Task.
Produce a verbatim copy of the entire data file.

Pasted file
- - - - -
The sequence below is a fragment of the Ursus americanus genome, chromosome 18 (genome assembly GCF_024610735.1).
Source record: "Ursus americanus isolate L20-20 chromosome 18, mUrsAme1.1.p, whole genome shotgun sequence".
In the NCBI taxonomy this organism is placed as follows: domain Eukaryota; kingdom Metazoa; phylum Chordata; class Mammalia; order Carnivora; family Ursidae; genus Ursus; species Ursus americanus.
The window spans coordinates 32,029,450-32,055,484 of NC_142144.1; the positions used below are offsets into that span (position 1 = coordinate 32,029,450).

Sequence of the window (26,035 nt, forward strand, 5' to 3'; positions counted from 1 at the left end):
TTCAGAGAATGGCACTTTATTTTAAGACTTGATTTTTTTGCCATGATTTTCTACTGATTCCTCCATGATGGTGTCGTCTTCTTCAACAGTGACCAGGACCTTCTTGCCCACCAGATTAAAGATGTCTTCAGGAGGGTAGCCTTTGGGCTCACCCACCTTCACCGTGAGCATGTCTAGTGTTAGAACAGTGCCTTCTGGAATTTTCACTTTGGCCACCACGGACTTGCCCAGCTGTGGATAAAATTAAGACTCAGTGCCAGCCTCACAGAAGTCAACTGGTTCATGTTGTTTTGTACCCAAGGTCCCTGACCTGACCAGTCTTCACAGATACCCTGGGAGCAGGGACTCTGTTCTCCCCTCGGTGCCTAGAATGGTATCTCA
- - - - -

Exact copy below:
The sequence below is a fragment of the Ursus americanus genome, chromosome 18 (genome assembly GCF_024610735.1).
Source record: "Ursus americanus isolate L20-20 chromosome 18, mUrsAme1.1.p, whole genome shotgun sequence".
In the NCBI taxonomy this organism is placed as follows: domain Eukaryota; kingdom Metazoa; phylum Chordata; class Mammalia; order Carnivora; family Ursidae; genus Ursus; species Ursus americanus.
The window spans coordinates 32,029,450-32,055,484 of NC_142144.1; the positions used below are offsets into that span (position 1 = coordinate 32,029,450).

Sequence of the window (26,035 nt, forward strand, 5' to 3'; positions counted from 1 at the left end):
TTCAGAGAATGGCACTTTATTTTAAGACTTGATTTTTTTGCCATGATTTTCTACTGATTCCTCCATGATGGTGTCGTCTTCTTCAACAGTGACCAGGACCTTCTTGCCCACCAGATTAAAGATGTCTTCAGGAGGGTAGCCTTTGGGCTCACCCACCTTCACCGTGAGCATGTCTAGTGTTAGAACAGTGCCTTCTGGAATTTTCACTTTGGCCACCACGGACTTGCCCAGCTGTGGATAAAATTAAGACTCAGTGCCAGCCTCACAGAAGTCAACTGGTTCATGTTGTTTTGTACCCAAGGTCCCTGACCTGACCAGTCTTCACAGATACCCTGGGAGCAGGGACTCTGTTCTCCCCTCGGTGCCTAGAATGGTATCTCA